Friday, October 31, 2014

Breathing into the Dark

"Hello Darkness, My Old Friend"
- Halloween at the Desert Retreat House -

It was about 4 o'clock yesterday morning when I suddenly woke up from a sound sleep - something was wrong, it was all very disorienting.  I then realized that somehow our electric power was off.  I hadn't before realized just how much light there was in our house during the night hours - lights from alarm clocks, a kitchen light, a bathroom and a hall night light. But now there was nothing, only pitch-black darkness along with the wailing sounds of coyotes howling in the mountains. To be honest it was actually kind of scary, even our "brave" dogs were snuggled up next to us in the bed. 

I decided to go outside to see what was happening and I discovered that the whole neighborhood had been affected by the blackout, it was total darkness everywhere, until I looked up into the desert skies.

The skies at night here are always amazing, but without any ambient ground light, I was able to see those night time skies as I never did before- a breathtaking, brilliant array of cosmic delight, so powerful that I could barely take it all in, and there wasn't even a hint of fear in the night. 

I remembered something I had read in Barbara Brown Taylor's book, Learning to Walk in the Dark. She recalled her childhood memories of being so fearful of the night:

No one had ever taught me to talk back to the dark or even to breathe into it.
The idea that it might be friendly was absurd.

Yesterday, as I stood outside my house when the night was as dark as dark can get, gazing up into that "starry, starry night," I was indeed breathing into the dark, making friends with the night.

Today people everywhere are celebrating Halloween. When I was growing up I don't remember it being as big a holiday as it is today. But Halloween now seems to be somewhat equal to Christmas and Thanksgiving. Stores are all decorated for Halloween, parties, parades, adults as well as children all dressed as ghosts and goblins, zombies and vampires. 

Actually the origins of Halloween can be traced back to the ancient Celts who believed that this time of year was a "thin place"-  a time when the veil between the living and the dead was lifted for a night, when the spirits of the dead would haunt the earth. So the people would dress up like ghosts - they would dress up like the spirits of whom they were most afraid.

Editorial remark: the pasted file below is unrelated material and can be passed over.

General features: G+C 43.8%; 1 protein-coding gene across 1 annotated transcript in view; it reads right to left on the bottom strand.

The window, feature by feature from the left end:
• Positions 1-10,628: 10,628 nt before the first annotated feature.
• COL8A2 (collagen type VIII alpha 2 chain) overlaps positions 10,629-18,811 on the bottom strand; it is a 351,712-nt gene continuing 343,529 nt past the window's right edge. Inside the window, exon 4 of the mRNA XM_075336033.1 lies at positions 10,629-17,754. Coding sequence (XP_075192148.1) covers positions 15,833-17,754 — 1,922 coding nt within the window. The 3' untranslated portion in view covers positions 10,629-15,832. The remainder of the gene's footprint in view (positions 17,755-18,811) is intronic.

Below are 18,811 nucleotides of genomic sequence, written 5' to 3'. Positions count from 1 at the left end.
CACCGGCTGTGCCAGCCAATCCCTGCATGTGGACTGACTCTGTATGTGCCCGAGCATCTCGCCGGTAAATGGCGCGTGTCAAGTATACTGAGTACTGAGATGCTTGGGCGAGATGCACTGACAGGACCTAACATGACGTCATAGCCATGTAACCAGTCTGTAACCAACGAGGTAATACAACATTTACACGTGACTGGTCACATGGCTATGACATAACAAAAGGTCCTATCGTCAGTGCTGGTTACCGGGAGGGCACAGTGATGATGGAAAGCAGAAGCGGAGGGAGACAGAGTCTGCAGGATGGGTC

I actually think Halloween is a great time for facing our own demons and making friends with the night. 

There is darkness and there is light in every single one of us. We walk through life with our better angels and we are also accompanied by the demons that come to us at night - our greatest fears, our weaknesses, our deepest doubts, angers and lusts, our times of despair, our sadness and our secret sins. 

And yet, we often hide from these demons or just pretend they aren't there - even though they are always walking alongside each of us in life's journey.  

So Halloween is a good time to "dress up like the demons," to acknowledge their presence and tell them that we aren't afraid of them. And when we do that, the demons are transformed. They cease to be wild beasts that scare us in the night. They can even become our friends. 

I think I'll turn off all the lights tonight and look up into the desert skies: 

Hello darkness, my old friend!


  1. When the power goes off it is quiet. No refrigerator hum. I often find myself turning on the lights only to remember when nothing happens that the power is off. But I like it being so quiet that the only sound is the breeze through an open window or rain drops splattering and making eruptions of dust in the bare spot in the lawn where the dog lays each day and the purring of the cats who do not know the power is off.

    1. Just little pleasures that are forgotten to exist when everything is 'normal'.